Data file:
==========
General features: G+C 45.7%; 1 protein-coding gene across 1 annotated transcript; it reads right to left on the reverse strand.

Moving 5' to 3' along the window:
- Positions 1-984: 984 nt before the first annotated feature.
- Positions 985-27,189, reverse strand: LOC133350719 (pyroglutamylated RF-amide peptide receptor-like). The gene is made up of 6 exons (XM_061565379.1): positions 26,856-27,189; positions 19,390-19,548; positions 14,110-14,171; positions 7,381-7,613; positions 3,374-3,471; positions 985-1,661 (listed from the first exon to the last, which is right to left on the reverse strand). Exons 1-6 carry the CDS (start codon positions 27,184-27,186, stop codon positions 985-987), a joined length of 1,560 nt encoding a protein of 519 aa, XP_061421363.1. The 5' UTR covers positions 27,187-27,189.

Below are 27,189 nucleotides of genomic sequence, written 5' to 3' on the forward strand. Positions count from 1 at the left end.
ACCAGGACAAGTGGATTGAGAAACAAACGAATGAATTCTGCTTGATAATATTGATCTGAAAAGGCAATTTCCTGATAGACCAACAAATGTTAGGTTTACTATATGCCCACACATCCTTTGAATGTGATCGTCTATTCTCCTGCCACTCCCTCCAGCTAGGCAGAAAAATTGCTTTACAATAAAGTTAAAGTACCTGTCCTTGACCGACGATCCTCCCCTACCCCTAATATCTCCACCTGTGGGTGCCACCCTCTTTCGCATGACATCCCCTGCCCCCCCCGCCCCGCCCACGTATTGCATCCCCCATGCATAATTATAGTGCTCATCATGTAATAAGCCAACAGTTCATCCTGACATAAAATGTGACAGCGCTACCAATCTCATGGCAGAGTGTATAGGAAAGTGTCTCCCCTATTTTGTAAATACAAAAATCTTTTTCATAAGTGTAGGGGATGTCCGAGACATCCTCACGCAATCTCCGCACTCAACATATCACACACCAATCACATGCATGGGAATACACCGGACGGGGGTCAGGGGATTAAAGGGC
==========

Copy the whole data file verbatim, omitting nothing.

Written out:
General features: G+C 45.7%; 1 protein-coding gene across 1 annotated transcript; it reads right to left on the reverse strand.

Moving 5' to 3' along the window:
- Positions 1-984: 984 nt before the first annotated feature.
- Positions 985-27,189, reverse strand: LOC133350719 (pyroglutamylated RF-amide peptide receptor-like). The gene is made up of 6 exons (XM_061565379.1): positions 26,856-27,189; positions 19,390-19,548; positions 14,110-14,171; positions 7,381-7,613; positions 3,374-3,471; positions 985-1,661 (listed from the first exon to the last, which is right to left on the reverse strand). Exons 1-6 carry the CDS (start codon positions 27,184-27,186, stop codon positions 985-987), a joined length of 1,560 nt encoding a protein of 519 aa, XP_061421363.1. The 5' UTR covers positions 27,187-27,189.

Below are 27,189 nucleotides of genomic sequence, written 5' to 3' on the forward strand. Positions count from 1 at the left end.
ACCAGGACAAGTGGATTGAGAAACAAACGAATGAATTCTGCTTGATAATATTGATCTGAAAAGGCAATTTCCTGATAGACCAACAAATGTTAGGTTTACTATATGCCCACACATCCTTTGAATGTGATCGTCTATTCTCCTGCCACTCCCTCCAGCTAGGCAGAAAAATTGCTTTACAATAAAGTTAAAGTACCTGTCCTTGACCGACGATCCTCCCCTACCCCTAATATCTCCACCTGTGGGTGCCACCCTCTTTCGCATGACATCCCCTGCCCCCCCCGCCCCGCCCACGTATTGCATCCCCCATGCATAATTATAGTGCTCATCATGTAATAAGCCAACAGTTCATCCTGACATAAAATGTGACAGCGCTACCAATCTCATGGCAGAGTGTATAGGAAAGTGTCTCCCCTATTTTGTAAATACAAAAATCTTTTTCATAAGTGTAGGGGATGTCCGAGACATCCTCACGCAATCTCCGCACTCAACATATCACACACCAATCACATGCATGGGAATACACCGGACGGGGGTCAGGGGATTAAAGGGC